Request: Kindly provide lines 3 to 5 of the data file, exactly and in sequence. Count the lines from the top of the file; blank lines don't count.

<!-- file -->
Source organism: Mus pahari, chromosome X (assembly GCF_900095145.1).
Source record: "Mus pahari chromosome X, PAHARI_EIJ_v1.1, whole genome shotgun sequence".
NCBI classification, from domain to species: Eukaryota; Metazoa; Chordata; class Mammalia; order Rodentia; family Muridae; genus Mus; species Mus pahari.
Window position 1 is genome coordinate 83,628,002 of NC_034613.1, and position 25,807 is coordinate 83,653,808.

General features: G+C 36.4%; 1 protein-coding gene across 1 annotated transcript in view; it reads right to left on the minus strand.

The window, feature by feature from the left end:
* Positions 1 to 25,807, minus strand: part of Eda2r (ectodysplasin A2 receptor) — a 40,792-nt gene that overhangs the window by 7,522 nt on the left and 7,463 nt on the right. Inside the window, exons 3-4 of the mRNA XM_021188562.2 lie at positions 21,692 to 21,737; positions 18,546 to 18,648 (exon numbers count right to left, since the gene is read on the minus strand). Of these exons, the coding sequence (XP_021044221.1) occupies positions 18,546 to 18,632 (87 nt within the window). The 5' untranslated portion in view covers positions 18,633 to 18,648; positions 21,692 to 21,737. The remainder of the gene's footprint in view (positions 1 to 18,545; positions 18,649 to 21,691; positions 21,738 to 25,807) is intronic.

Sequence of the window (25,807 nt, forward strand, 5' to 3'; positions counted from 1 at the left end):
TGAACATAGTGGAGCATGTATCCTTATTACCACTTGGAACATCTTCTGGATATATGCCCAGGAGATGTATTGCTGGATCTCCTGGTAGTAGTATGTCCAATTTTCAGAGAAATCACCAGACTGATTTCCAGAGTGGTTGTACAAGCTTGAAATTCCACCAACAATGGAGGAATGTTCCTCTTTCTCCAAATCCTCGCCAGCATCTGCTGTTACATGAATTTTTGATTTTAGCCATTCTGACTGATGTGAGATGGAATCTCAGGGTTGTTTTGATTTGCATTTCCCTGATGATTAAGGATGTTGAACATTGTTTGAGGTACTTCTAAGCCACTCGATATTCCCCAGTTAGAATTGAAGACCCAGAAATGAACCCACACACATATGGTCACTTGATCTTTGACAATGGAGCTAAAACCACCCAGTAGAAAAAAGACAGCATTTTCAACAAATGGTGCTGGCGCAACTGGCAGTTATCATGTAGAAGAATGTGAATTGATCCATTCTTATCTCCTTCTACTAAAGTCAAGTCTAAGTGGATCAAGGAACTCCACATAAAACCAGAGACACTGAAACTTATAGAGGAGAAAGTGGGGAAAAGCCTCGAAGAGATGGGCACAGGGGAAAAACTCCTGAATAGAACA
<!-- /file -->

NCBI classification, from domain to species: Eukaryota; Metazoa; Chordata; class Mammalia; order Rodentia; family Muridae; genus Mus; species Mus pahari.
Window position 1 is genome coordinate 83,628,002 of NC_034613.1, and position 25,807 is coordinate 83,653,808.

General features: G+C 36.4%; 1 protein-coding gene across 1 annotated transcript in view; it reads right to left on the minus strand.